Colorado State Professor Honored with National Awards for Commitment to Education and Diversity

Ask Margarita Lenk to talk about herself, and she’ll tell you what’s happening with her students – like Victor Amaya.

"Margarita always has time for her students," said Amaya, president-elect of Colorado State University’s chapter of Beta Alpha Psi, a national scholastic and professional accounting fraternity. "She will put aside anything she is doing to help you out, whether it is school-related or life-related."

For nearly a quarter of a century, Lenk has been devoted to teaching students and serving her profession, particularly the minority community. In recognition of that devotion, she has received three major awards this year alone:

– Outstanding Educator from the American Accounting Association, Artificial Intelligence and Emerging Technologies Section.

– Service Award for Enhancing Minorities in the Accounting Profession from the American Accounting Association, Diversity Section.

– Jack Stewart Student Project Award from the Accounting Information Systems Educators Association (along with two accounting students, Erin Smrdu and Tara Nelson).

Even with these numerous awards, Lenk still focuses on her students.

"While I have been honored with many teaching awards, my best teaching award is the news that my students have made sound choices in their lives and are improving their organizations, communities and professions with great passion and vision," she said. "I view teaching not as a semester-long grading exercise, but as a lifelong commitment to mentoring."

The College of Business at Colorado State also has taken notice of Lenk’s commitment to her students.

"It would be difficult to find another faculty member who cares more about her students than does Dr. Lenk," said John Olienyk, senior associate dean of the college. "She is an important part of who we are as a faculty."

Twenty-four years ago, Lenk started her career teaching higher education. Lenk, who is originally from Argentina, said that her heritage has shaped her as a person and a teacher.

"I believe that the Argentine culture has given me a deep, sustainable hope in my creativity, my integrity and my ability to create the ‘American Dream’ for my family, my students and for others in my community," she said.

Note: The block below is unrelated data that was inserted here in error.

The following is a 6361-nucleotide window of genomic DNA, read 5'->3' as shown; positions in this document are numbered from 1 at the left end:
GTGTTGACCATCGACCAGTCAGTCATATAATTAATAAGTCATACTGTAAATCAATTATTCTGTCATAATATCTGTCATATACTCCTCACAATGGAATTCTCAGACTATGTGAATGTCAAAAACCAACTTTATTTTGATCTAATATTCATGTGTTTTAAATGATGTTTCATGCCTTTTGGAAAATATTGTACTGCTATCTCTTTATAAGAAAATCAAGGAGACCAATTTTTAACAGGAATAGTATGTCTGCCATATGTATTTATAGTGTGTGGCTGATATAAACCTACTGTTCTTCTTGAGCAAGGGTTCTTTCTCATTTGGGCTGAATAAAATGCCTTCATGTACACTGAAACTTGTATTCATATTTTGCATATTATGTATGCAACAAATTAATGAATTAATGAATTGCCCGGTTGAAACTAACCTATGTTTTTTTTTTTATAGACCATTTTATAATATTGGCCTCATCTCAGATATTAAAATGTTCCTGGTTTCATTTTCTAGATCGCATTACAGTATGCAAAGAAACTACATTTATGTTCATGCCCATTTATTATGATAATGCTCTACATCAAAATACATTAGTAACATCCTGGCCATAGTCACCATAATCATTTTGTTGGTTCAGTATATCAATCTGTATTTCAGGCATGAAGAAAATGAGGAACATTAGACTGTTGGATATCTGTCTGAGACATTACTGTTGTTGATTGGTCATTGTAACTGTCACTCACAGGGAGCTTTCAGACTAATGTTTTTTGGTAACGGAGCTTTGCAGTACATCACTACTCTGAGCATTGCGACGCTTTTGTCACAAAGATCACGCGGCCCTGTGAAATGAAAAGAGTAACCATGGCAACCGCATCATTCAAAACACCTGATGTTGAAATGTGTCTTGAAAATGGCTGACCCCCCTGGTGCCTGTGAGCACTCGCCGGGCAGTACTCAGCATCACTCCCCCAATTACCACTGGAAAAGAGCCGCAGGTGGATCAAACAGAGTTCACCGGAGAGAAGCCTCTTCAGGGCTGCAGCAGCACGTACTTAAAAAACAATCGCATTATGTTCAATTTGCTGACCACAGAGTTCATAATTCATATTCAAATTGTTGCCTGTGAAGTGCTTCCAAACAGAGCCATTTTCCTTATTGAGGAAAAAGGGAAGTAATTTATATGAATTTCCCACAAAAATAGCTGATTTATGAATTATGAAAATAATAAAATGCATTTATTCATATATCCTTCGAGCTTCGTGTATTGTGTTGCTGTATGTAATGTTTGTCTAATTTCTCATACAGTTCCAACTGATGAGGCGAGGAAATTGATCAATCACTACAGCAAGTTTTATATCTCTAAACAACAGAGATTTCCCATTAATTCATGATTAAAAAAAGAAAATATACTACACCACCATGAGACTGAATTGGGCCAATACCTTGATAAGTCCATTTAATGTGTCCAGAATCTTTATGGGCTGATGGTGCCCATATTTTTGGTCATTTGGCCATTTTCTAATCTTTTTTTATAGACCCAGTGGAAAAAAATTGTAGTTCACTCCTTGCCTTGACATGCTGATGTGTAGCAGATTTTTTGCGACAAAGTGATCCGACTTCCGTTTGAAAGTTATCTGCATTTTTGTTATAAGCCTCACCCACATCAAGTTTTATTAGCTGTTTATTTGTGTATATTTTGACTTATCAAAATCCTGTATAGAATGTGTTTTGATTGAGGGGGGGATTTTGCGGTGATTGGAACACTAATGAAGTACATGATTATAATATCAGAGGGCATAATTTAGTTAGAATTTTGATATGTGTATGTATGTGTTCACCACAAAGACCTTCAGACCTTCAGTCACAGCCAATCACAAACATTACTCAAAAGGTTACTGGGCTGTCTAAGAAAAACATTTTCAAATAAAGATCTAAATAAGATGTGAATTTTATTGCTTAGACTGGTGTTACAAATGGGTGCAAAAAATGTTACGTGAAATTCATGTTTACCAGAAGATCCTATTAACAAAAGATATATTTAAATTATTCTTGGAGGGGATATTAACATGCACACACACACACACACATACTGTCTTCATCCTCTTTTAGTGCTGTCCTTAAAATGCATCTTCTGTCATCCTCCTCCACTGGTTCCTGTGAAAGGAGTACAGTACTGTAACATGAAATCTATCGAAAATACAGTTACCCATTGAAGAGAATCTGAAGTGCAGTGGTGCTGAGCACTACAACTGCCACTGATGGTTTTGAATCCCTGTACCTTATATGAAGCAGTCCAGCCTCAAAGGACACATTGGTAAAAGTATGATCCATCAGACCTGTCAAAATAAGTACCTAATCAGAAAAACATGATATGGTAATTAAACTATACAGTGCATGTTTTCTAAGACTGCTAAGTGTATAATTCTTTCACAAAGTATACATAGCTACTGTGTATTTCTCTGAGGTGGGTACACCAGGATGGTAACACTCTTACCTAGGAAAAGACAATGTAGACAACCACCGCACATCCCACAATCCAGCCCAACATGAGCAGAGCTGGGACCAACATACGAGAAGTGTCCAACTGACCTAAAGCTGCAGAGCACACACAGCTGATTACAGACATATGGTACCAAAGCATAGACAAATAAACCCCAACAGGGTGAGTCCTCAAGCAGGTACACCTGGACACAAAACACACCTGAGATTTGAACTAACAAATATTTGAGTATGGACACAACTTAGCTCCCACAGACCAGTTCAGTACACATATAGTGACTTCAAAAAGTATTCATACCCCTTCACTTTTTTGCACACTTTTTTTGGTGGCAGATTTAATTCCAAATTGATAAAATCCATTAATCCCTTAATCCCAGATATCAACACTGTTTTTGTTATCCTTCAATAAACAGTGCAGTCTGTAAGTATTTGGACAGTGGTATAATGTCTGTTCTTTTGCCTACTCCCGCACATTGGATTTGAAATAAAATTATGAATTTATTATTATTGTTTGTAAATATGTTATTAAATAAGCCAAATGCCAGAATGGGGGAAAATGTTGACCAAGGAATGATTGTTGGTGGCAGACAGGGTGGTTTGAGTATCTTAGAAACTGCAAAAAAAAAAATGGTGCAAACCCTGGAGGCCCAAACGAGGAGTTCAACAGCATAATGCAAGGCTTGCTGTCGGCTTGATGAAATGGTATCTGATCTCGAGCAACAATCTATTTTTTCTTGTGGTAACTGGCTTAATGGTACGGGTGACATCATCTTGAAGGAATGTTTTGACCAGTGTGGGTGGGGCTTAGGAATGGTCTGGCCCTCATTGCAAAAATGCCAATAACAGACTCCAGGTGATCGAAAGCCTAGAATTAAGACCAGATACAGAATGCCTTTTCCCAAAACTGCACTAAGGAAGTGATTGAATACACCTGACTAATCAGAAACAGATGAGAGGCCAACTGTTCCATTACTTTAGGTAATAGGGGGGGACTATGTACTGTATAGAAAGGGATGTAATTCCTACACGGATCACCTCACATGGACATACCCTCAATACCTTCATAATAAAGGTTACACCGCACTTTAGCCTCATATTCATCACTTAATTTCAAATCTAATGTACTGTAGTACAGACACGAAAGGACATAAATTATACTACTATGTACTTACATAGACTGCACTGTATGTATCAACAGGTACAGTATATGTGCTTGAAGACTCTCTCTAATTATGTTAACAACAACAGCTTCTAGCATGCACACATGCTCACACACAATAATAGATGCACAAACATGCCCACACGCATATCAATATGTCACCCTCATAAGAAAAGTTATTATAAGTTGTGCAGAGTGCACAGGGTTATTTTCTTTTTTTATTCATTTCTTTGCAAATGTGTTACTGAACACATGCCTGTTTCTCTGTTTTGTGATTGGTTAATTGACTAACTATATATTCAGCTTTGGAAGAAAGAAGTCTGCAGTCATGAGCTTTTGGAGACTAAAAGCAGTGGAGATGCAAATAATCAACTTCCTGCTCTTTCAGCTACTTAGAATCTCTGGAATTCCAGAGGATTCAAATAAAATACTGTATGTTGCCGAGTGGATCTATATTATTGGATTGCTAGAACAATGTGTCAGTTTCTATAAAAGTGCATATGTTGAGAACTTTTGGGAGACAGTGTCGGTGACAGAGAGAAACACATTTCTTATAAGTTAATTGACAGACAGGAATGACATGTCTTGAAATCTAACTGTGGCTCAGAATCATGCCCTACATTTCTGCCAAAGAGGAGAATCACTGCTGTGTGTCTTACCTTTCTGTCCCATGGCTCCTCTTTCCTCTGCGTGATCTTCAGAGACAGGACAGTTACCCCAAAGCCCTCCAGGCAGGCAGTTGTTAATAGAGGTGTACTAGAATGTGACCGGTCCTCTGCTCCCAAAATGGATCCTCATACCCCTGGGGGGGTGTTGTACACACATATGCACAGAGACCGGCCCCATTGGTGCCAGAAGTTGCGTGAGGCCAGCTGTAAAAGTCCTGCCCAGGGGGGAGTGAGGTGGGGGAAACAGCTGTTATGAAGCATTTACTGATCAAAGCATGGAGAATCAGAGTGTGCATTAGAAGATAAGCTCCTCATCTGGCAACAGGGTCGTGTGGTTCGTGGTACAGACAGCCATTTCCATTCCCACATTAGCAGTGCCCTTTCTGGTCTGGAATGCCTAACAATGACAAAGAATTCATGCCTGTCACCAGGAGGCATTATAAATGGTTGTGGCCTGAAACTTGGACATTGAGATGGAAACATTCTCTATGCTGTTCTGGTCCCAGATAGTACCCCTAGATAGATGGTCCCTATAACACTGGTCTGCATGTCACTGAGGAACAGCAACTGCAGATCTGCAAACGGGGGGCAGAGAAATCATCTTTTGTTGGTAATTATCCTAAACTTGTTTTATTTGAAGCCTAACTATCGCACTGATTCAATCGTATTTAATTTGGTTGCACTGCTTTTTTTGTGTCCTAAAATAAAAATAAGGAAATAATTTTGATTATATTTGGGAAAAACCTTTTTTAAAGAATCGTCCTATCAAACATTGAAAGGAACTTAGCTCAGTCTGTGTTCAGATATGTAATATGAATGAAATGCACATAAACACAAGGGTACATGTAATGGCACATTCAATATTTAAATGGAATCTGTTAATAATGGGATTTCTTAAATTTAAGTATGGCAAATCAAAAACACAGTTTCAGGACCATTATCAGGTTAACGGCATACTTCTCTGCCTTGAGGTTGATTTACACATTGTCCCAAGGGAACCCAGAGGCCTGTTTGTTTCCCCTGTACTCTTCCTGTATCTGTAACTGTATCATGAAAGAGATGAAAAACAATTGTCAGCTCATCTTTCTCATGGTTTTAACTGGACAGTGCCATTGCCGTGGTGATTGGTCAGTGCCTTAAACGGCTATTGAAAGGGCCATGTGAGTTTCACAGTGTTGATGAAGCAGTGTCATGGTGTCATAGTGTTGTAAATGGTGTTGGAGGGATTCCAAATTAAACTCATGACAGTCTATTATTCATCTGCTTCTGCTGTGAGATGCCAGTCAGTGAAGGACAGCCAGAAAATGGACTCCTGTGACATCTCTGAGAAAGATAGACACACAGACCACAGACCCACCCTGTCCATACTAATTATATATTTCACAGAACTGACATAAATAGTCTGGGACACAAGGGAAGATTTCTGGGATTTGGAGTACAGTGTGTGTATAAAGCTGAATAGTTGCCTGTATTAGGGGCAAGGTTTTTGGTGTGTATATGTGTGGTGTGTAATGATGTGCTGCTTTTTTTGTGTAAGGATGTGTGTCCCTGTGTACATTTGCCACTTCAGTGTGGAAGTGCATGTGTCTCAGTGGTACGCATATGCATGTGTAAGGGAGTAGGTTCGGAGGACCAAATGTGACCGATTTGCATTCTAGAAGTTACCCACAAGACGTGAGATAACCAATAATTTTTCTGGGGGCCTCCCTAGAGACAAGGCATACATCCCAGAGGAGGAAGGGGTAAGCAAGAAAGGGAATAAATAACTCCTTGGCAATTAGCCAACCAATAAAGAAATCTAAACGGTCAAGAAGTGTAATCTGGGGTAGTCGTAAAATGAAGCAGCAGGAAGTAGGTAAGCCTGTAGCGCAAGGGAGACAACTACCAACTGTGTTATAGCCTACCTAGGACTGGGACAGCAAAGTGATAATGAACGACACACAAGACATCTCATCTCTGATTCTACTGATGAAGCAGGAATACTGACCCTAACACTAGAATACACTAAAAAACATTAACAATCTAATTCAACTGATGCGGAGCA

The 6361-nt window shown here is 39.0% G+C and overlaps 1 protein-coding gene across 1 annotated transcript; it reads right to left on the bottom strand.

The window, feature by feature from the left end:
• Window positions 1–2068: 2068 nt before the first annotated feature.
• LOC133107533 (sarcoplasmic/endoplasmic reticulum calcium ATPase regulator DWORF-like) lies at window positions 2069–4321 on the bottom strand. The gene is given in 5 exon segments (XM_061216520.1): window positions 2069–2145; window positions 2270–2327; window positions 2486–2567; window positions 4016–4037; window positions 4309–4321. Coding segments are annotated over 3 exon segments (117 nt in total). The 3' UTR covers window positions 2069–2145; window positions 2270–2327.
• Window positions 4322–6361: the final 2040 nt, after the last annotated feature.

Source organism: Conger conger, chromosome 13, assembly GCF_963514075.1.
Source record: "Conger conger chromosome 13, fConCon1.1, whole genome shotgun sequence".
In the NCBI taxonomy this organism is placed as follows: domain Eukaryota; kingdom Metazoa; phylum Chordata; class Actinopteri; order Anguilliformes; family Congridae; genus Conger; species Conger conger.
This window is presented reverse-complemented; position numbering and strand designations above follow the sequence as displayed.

Lenk obtained a doctorate in Accounting and Management Information Systems from the University of South Carolina. She joined Colorado State’s faculty in 1991 and is an associate professor in the departments of accounting and computer information systems in the College of Business. She teaches upper-division accounting courses and has an interest in the use of technology in organizations.

Students say she loves to brag about her students’ achievements.

Last year, a team of students from Colorado State went to the KPMG and ALPFA National Case Study Competition for accounting in Fort Worth, Texas. On the flight back from Texas, Lenk had the flight attendant announce on the plane that the students had placed second at the competition.

Leanne Eberle, who attended the competition and was on the plane, was a student in Lenk’s Accounting Information Systems class.

"Our class was at 8 a.m., but every day, she came in with more energy than the entire class combined," Eberle said.

Lenk extends that energy to the minority community. She is dedicated to supporting faculty and students in any way she can, including mentoring minority faculty and students.

Lenk recently completed research into partnerships between Hispanic-serving institutions and their communities.

Involvement in the community is an important issue to Lenk, and she strives to extend that ideal to her students.

"I believe that students need to learn more than the academic discipline-specific skills; they need to develop as whole persons in ‘larger-than-themselves’ community contexts," she said.

She also extends her expertise beyond the classroom by remaining active in national committees and university-level committees.

Still, she wants to be available for students no matter what.

"Margarita is a person I seek when I need a shot of confidence," Amaya said.  "She is a tremendous cheerleader and wants to see her students succeed."